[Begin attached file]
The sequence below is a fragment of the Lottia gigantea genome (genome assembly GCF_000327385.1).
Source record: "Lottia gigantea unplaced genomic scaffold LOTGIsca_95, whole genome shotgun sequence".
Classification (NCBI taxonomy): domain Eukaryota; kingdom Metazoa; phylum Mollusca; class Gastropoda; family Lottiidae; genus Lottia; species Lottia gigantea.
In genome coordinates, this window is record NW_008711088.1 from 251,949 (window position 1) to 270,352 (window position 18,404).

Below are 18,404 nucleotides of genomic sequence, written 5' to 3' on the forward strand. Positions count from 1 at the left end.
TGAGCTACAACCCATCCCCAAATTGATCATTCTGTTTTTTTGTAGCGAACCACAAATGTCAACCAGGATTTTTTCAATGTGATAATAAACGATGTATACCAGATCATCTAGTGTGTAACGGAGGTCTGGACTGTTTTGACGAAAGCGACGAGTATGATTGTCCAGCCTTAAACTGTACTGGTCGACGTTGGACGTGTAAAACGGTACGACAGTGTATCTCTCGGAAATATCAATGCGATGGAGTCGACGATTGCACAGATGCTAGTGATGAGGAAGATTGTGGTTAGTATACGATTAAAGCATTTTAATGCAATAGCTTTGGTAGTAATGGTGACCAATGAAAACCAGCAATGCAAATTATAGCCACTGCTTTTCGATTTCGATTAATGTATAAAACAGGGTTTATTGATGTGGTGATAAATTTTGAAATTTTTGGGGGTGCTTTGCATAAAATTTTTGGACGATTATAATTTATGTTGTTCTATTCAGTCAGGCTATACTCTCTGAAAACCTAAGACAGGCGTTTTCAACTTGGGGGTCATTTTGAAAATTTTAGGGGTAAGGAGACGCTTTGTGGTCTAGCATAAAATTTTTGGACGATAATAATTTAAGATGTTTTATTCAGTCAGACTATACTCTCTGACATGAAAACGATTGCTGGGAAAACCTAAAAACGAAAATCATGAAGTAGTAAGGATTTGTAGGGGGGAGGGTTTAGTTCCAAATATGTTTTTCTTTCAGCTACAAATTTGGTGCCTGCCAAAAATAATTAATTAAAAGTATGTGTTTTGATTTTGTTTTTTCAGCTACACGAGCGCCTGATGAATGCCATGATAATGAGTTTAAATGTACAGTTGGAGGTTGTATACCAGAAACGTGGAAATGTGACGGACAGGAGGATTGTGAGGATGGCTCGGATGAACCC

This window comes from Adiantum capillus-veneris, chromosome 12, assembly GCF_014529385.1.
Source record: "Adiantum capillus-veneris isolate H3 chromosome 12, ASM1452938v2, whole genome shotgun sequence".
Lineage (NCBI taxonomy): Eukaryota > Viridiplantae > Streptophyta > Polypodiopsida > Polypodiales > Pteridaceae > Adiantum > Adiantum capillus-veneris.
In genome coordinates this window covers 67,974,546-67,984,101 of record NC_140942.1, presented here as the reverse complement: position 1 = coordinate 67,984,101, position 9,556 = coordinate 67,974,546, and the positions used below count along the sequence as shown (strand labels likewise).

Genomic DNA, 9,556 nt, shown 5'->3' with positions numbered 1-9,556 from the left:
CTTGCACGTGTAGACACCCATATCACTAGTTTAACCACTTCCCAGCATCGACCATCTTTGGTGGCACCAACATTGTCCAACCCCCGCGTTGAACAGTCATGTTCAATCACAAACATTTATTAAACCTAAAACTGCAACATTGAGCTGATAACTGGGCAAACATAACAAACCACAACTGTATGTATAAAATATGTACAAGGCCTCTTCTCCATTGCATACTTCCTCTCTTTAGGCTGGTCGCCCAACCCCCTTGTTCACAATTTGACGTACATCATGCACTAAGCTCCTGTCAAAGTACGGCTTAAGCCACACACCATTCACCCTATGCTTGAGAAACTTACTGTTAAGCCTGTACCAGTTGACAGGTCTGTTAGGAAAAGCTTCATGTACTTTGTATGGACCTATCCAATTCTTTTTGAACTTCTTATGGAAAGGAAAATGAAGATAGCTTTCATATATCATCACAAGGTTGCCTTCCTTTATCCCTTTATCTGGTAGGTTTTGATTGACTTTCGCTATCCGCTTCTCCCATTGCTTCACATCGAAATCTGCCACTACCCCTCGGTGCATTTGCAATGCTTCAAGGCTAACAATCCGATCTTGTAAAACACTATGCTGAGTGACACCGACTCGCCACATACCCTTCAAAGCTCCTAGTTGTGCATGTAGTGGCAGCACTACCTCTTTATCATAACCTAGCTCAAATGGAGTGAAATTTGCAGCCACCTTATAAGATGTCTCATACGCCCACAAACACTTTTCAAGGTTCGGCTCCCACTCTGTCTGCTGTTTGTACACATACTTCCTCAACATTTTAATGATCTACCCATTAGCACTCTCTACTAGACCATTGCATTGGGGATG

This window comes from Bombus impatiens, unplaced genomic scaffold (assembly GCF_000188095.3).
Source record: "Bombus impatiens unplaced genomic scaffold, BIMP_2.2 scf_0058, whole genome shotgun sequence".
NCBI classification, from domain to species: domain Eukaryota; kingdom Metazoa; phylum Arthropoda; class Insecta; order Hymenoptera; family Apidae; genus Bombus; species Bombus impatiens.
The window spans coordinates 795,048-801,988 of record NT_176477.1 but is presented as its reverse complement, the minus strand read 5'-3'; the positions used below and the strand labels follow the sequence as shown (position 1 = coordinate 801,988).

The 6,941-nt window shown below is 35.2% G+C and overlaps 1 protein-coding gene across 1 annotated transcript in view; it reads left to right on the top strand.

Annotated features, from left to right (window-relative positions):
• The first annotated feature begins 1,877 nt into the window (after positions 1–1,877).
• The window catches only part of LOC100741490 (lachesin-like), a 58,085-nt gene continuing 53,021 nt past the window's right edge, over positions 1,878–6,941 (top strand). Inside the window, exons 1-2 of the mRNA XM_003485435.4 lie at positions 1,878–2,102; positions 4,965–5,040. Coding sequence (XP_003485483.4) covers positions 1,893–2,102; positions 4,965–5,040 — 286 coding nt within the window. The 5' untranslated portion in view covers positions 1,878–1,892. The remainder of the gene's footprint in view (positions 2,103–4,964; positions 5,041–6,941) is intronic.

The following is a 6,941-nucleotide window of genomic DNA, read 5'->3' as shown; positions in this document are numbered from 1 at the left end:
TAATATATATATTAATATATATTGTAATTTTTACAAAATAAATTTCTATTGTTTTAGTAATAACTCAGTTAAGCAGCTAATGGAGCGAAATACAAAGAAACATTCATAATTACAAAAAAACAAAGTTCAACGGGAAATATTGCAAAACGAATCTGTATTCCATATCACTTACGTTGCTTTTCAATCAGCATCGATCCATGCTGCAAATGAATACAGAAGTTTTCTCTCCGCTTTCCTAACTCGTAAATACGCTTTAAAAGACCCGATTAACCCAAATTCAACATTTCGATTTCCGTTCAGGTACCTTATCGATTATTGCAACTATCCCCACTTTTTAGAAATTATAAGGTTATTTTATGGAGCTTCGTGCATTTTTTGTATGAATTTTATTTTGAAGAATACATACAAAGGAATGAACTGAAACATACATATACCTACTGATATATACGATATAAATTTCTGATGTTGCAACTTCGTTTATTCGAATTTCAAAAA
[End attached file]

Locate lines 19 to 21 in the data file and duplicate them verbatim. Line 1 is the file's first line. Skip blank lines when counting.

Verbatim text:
• The first annotated feature begins 1,877 nt into the window (after positions 1–1,877).
• The window catches only part of LOC100741490 (lachesin-like), a 58,085-nt gene continuing 53,021 nt past the window's right edge, over positions 1,878–6,941 (top strand). Inside the window, exons 1-2 of the mRNA XM_003485435.4 lie at positions 1,878–2,102; positions 4,965–5,040. Coding sequence (XP_003485483.4) covers positions 1,893–2,102; positions 4,965–5,040 — 286 coding nt within the window. The 5' untranslated portion in view covers positions 1,878–1,892. The remainder of the gene's footprint in view (positions 2,103–4,964; positions 5,041–6,941) is intronic.

The following is a 6,941-nucleotide window of genomic DNA, read 5'->3' as shown; positions in this document are numbered from 1 at the left end: